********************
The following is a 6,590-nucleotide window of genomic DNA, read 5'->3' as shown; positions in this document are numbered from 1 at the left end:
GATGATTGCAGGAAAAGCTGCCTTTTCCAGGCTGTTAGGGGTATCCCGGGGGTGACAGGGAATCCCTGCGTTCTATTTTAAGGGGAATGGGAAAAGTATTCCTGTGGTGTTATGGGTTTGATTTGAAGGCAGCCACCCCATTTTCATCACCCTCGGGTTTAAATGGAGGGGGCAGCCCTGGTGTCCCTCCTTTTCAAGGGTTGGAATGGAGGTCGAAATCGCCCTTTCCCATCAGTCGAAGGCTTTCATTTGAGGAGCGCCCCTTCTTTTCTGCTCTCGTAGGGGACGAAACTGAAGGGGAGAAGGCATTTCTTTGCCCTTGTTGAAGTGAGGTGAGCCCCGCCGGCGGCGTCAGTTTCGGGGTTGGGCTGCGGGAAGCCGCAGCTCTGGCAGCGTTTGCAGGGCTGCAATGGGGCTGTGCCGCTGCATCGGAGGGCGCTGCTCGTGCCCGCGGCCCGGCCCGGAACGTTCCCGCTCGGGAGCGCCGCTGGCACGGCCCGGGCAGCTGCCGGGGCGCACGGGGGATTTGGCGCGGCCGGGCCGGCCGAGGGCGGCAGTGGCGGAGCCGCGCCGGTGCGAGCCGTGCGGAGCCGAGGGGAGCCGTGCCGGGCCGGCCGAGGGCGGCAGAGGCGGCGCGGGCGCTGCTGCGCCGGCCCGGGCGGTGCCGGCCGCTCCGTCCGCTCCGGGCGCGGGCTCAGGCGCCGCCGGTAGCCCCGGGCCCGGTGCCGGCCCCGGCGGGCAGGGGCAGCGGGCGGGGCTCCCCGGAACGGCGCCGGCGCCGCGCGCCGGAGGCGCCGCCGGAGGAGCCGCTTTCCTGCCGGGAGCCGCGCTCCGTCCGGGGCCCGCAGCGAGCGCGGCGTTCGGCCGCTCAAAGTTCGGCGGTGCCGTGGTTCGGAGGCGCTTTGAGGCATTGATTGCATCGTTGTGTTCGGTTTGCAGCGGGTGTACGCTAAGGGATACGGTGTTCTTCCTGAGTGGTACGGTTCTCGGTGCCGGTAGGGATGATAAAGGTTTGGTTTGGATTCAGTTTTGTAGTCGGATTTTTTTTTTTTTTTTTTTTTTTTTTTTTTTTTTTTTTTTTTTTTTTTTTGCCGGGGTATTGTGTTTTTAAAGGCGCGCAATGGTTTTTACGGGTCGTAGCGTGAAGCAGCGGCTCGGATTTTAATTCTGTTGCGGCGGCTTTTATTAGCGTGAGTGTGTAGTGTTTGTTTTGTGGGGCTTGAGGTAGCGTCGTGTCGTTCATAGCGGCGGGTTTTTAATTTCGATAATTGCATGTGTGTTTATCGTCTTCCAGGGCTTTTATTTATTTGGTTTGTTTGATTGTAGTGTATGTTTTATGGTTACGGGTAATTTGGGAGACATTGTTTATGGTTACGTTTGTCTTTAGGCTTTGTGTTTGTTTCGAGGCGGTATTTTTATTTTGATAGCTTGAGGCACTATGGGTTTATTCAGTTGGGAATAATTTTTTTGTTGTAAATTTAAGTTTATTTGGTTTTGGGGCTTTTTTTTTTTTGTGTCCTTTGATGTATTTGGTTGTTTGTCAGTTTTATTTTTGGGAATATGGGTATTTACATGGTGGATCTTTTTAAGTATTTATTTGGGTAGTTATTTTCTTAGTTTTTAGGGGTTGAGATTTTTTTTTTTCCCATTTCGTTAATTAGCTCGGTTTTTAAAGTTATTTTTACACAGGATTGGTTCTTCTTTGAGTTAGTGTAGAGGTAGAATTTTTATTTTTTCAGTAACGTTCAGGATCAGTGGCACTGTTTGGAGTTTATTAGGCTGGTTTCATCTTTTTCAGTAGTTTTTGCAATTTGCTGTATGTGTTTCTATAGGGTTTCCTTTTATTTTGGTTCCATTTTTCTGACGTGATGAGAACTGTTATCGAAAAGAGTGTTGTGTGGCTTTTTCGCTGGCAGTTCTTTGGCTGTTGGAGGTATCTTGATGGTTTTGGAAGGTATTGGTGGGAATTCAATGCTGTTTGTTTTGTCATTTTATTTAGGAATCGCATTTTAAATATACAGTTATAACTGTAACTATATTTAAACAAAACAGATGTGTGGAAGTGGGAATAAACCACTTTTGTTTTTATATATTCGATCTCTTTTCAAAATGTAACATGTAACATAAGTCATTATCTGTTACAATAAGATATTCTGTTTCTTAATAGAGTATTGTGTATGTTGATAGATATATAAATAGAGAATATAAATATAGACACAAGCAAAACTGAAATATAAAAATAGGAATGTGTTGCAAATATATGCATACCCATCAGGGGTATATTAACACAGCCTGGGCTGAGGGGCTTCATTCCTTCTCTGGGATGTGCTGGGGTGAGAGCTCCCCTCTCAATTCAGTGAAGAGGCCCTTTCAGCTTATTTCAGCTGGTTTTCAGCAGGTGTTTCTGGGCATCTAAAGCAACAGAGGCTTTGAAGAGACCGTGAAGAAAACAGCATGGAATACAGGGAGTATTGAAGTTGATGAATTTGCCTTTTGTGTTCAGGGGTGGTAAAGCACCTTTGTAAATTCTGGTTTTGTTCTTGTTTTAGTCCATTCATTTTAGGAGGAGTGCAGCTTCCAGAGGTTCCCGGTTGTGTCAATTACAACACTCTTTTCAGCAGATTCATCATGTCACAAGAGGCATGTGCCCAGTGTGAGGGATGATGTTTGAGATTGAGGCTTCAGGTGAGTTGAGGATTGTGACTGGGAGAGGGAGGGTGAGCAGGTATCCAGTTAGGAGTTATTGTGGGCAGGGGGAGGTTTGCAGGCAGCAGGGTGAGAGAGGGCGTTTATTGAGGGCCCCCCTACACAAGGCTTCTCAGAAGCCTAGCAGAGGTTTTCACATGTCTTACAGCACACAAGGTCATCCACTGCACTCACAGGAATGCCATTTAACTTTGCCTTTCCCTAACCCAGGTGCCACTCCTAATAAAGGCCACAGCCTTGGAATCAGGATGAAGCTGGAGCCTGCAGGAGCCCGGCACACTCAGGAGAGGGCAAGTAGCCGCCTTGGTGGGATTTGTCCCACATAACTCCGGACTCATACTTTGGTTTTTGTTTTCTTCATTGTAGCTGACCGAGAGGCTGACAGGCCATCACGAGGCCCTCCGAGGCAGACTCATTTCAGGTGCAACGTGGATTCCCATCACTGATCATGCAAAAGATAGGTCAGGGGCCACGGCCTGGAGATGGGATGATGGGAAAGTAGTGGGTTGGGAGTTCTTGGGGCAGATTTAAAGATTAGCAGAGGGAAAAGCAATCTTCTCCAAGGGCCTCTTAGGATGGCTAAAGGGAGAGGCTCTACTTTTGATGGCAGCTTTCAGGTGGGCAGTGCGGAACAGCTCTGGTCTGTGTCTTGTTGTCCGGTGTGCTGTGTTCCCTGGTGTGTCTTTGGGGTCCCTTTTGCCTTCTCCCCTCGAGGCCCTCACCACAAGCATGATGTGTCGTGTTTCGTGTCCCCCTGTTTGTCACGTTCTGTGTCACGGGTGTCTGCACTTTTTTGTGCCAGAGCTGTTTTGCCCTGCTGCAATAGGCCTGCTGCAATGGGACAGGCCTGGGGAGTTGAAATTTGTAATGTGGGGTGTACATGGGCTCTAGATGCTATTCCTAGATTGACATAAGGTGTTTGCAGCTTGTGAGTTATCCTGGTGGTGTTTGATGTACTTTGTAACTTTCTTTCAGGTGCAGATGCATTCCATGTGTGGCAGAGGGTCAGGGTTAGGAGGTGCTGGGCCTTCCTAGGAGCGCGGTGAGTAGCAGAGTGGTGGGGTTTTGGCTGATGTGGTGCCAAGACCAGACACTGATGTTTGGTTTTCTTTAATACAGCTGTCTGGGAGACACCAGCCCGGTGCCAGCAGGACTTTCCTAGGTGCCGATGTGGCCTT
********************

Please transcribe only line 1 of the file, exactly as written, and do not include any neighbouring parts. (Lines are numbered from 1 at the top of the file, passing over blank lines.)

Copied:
The following is a 6,590-nucleotide window of genomic DNA, read 5'->3' as shown; positions in this document are numbered from 1 at the left end: